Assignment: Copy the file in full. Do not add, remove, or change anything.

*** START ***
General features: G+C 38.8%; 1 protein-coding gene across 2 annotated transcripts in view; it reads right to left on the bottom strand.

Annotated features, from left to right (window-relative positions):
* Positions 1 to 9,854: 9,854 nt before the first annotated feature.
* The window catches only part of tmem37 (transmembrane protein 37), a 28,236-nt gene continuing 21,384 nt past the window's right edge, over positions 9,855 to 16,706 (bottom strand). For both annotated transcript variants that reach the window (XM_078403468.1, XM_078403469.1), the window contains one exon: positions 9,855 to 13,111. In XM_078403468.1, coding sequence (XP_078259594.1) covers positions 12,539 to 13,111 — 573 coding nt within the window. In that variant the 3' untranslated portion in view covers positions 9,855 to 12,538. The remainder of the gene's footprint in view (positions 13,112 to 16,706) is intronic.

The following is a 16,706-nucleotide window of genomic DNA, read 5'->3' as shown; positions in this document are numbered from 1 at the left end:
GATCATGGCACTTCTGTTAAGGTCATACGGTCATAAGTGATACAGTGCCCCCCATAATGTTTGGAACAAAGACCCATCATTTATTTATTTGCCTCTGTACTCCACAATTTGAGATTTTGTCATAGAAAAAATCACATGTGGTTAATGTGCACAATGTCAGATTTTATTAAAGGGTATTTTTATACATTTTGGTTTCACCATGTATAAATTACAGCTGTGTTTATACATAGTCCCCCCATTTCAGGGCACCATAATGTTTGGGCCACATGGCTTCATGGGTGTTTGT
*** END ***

General features: G+C 38.8%; 1 protein-coding gene across 2 annotated transcripts in view; it reads right to left on the bottom strand.

Annotated features, from left to right (window-relative positions):
* Positions 1 to 9,854: 9,854 nt before the first annotated feature.
* The window catches only part of tmem37 (transmembrane protein 37), a 28,236-nt gene continuing 21,384 nt past the window's right edge, over positions 9,855 to 16,706 (bottom strand). For both annotated transcript variants that reach the window (XM_078403468.1, XM_078403469.1), the window contains one exon: positions 9,855 to 13,111. In XM_078403468.1, coding sequence (XP_078259594.1) covers positions 12,539 to 13,111 — 573 coding nt within the window. In that variant the 3' untranslated portion in view covers positions 9,855 to 12,538. The remainder of the gene's footprint in view (positions 13,112 to 16,706) is intronic.

The following is a 16,706-nucleotide window of genomic DNA, read 5'->3' as shown; positions in this document are numbered from 1 at the left end:
GATCATGGCACTTCTGTTAAGGTCATACGGTCATAAGTGATACAGTGCCCCCCATAATGTTTGGAACAAAGACCCATCATTTATTTATTTGCCTCTGTACTCCACAATTTGAGATTTTGTCATAGAAAAAATCACATGTGGTTAATGTGCACAATGTCAGATTTTATTAAAGGGTATTTTTATACATTTTGGTTTCACCATGTATAAATTACAGCTGTGTTTATACATAGTCCCCCCATTTCAGGGCACCATAATGTTTGGGCCACATGGCTTCATGGGTGTTTGT